25 June 2013

The Wall of Shame

Once again, a javaWorld article on the silliness of "coding". Fifteen reasons things never get done. I'll not go through the list, you can read that much yourself. But a couple of the points impel me to muse.

3, productivity:
Or if lines of code are counted, the programmer who could solve the problem with 10 lines of code suddenly decides that 5,000 lines of code will be more flexible or feature-compliant -- anything to add 5,000 lines to their total.

Finding such a statement from a java site is really funny. The java-istas of my acquaintance always, but always, go for the 5,000 line version. No matter what. There's an old saw about the frog and the scorpion.
A frog is sitting on the bank of a river, about to swim across. A scorpion approaches, and the frog gives him plenty of space.
Scorpion: "Will you let me ride on your back? I, too, need to cross the river."
Frog: "No way Jose!!! You'll just sting me, and I'll die!"
Scorpion: "No. I promise. I need to get home to the wife and kids, and they're on the other side of the river."
Frog: "You'll sting me, and I'll die. No."
Scorpion: "No I won't. I promise."
This tete-a-tete proceeds for the longest time. Eventually, the frog relents.
Frog: "OK, hop on."
Scorpion: "Thank you so much."
They swim across the river, making chit chat about wives and families. Half way across, and the Scorpion can't stand it any longer, and Whap, gets him in the head. Just as the frog expires,
Frog: "But why did you do it!! You're going to drown, too!!!"
Scorpion: "What can I say? It's my nature."

And so it is for java coders. And, to be sort of fair, all coders. They have such a juvenile concept of data.
We need to organize our workflow and coordinate the creation of the software. It's impossible to measure elegance.
Well, yes, yes it is. It's called the relational model. Data can be elegant. Code, not so much.

12: distraction rich environment
One client insisted that I come into their office every day. Then they insisted that I use their PC, which could not be customized for a week. Then they didn't have any office space, so I was plopped into a converted conference room with six interns, who would spend half of their day talking about what happened the night before. The other half was devoted to figuring out what they would do that evening. While it was entertaining, I got little work done.

In my callow youth, I accepted a "consulting" position in downtown Boston, Hancock Building, IIRC. Seemed to be neato. It was a Clipper (the dBase definition, not the cpu) assignment. Same kind of thing. Plopped down in a cube with no running PC or anything. I lasted a few days. The recruiter was peeved, but that's what happens when you lie to folks.

14: Clinging to legacy tech
There are 680 job listings on Dice.com with Cobol in the title out of 70,000-plus listings. That's still close to 1 percent. The defenders will say it's a great technology that still gets the job done. Why rewrite that dusty deck of punch cards just to move forward?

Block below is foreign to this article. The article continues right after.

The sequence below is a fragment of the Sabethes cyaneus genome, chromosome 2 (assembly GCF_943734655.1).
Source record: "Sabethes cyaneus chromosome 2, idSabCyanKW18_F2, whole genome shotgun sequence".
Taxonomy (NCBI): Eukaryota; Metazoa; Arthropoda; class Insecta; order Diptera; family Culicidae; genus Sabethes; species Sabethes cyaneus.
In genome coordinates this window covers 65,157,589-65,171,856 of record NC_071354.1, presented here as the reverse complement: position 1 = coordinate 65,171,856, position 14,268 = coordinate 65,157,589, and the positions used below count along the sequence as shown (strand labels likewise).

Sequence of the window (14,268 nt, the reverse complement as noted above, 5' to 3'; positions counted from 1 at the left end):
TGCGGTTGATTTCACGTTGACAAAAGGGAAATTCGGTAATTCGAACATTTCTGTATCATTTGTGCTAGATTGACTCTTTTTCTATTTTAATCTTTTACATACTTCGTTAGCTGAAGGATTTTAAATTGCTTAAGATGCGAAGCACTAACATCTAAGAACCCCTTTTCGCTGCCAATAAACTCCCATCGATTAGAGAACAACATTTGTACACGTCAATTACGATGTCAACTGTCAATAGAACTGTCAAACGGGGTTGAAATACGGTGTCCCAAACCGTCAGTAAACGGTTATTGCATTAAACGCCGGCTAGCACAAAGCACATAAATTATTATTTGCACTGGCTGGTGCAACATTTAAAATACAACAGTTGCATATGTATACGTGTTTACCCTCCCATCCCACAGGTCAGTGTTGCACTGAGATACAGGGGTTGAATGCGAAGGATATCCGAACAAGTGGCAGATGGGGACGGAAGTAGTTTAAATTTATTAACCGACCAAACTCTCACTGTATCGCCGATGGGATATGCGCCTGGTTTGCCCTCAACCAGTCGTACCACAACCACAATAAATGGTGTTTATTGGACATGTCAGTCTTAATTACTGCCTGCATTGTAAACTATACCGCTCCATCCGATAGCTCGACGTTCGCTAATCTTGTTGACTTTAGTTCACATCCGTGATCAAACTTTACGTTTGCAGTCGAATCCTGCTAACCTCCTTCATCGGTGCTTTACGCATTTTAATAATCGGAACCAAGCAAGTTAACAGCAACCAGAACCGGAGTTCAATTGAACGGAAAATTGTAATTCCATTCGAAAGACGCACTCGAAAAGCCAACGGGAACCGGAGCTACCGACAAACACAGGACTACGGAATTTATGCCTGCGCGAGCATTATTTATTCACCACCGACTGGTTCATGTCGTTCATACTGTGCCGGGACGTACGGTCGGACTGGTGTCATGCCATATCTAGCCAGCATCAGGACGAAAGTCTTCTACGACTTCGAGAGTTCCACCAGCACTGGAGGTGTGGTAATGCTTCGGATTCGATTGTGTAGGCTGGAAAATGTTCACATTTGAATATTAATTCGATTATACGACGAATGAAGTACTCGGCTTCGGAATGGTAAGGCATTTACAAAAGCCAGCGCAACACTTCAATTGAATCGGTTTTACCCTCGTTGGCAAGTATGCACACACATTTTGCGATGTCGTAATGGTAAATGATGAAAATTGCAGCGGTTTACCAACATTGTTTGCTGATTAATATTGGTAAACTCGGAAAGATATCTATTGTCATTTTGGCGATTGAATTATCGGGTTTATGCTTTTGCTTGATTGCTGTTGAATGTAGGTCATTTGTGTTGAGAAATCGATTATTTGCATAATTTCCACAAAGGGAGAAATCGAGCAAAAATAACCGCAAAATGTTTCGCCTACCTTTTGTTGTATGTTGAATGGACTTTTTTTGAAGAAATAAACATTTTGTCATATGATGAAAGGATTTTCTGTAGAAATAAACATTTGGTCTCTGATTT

Been there, suffered that. A Fortune X00 company offered up a chance to do "heavyweight database development" in DB2 (Z and LUW, no less). Turned out to be a transliteration of COBOL code and COPYBOOKS. Bummer of a time. Enterprise does that way more than 1 percent of the time. Most never bother to advert on dice.com. Why would they? Dice is the home of cowboy coders writing Haskell and LISP. And the wee bit of Scala.

The problem is that software doesn't physically wear out. The first wife couldn't find appropriate work in DC back in the mid 70s, so she relented and went to one of those 6 month COBOL storefront schools. Got a job working on some bought-in admin package for hospitals, at a local hospital. She lit out for Boston, eventually (not with me, alas), for another hospital that had the self-same package. And is still doing that. VSAM lives. One of the clients of ours at the DB2 vendor refused to "upgrade" to DB2 from VSAM when that was in progress, shortly before I arrived. They did some DD, and discovered, not surprisingly, that the VSAM files worked much better in COBOL than said files sitting in DB2. My colleagues were sore afraid.

15: Lust for the latest and greatest
And the other side of the coin. "We must use [Haskell|Prolog|Scala|LISP|fooBar]".
In many cases, the new tools haven't been battle-hardened. Node.js, for instance, can be wicked fast, but only if you relearn all the lessons about deadlocks that lead people to create threads in the first place. There's often no free lunch, and these tools can produce wonderful results by cutting a corner. However, those shortcuts come back to haunt us.

The moral of the stories? Get you a $10,000 (or the currency of your realm's equivalent) Xeon box with a tonne of ram, RAID-10 enterprise SSDs, and an industrial strength RDBMS. You've spent less than *one month's salary* of an average cowboy coder, and you can kick the crap out of any code he and his posse can write. Well, if you've got a database geek like Your Humble Servant.

No comments: